In dogs with multicolored coats, white areas have no pigment cells. Black, brown or yellow areas, on the other hand, get their color from special pigment cells.
When a dog is just an embryo, these pigment cells travel from the spinal cord to the rest of the body. A single cell then clones itself in a certain area, forming a group of cells to color the skin and fur there. In a solid black dog, groups of cloned pigment cells fit together like pieces of a jigsaw puzzle to form the black coat.
How do the pieces fit so well?
There's experimental evidence that pigment cells space themselves out equidistantly from each other, then divide and grow to fill the areas in between.
Spotted dogs like Beagles and Fox Terriers, also known as piebalds, have no pigment cells in the white part of their coats. Either some of their pigment cells never developed, or they divided more slowly than usual.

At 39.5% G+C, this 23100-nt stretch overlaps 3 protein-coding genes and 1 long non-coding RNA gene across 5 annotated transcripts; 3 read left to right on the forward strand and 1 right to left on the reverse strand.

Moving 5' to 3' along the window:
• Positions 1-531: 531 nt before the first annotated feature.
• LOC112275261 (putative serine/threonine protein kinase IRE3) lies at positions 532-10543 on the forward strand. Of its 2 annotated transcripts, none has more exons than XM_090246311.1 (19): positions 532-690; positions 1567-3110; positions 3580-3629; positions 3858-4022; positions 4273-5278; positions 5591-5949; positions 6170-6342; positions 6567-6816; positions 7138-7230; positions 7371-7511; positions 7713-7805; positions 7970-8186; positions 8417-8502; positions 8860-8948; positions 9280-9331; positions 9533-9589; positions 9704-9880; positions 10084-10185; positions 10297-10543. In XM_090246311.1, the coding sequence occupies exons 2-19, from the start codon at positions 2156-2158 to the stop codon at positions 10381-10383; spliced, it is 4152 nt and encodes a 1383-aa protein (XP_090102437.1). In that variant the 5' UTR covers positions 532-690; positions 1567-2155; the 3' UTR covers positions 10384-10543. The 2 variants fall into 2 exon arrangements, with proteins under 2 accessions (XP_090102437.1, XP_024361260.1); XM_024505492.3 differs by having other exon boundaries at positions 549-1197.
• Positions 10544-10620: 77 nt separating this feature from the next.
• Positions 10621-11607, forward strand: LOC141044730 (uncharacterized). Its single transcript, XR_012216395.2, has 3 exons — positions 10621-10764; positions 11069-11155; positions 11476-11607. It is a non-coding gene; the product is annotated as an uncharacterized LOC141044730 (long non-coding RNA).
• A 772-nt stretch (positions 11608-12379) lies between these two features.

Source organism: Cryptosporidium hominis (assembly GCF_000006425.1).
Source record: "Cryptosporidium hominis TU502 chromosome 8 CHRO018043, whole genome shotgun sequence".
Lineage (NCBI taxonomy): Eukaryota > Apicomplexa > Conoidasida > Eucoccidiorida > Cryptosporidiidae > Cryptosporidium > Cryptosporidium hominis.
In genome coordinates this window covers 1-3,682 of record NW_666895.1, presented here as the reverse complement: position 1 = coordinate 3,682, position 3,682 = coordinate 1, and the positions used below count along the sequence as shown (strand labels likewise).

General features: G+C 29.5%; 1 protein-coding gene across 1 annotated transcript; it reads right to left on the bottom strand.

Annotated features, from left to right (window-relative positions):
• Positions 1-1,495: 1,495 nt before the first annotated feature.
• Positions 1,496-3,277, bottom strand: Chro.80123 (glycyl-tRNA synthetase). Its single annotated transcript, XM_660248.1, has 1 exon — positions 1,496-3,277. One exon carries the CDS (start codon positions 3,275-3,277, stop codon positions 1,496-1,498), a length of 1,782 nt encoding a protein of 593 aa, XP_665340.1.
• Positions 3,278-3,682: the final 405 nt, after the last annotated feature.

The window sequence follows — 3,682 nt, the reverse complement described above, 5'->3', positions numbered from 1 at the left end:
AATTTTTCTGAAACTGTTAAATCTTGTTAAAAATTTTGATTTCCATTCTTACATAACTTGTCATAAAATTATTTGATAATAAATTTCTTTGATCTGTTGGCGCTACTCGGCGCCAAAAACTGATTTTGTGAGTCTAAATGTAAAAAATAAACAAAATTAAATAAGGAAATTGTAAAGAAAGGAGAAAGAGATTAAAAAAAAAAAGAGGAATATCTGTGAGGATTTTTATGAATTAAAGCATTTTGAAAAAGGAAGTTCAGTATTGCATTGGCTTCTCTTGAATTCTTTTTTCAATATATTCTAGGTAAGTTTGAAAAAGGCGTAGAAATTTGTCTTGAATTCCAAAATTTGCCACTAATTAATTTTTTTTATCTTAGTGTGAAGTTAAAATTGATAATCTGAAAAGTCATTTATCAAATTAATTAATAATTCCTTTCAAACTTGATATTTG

Black and white
Dogs with white just on the feet, tip of the tail and belly have a milder piebald effect. That's because these parts of the body are farthest from the spinal cord and the pigment cells didn't quite get that far. As adults, dogs born with this pattern may lose most of the white, because the pigment cells continue to divide and migrate slowly out to the tips of the toes and tail.
Environmental influences on the embryo like radiation or chemicals can slow the movement of pigment cells and result in spotting. However, as dog breeders know, Spot's spots more likely are determined by Spot's genes.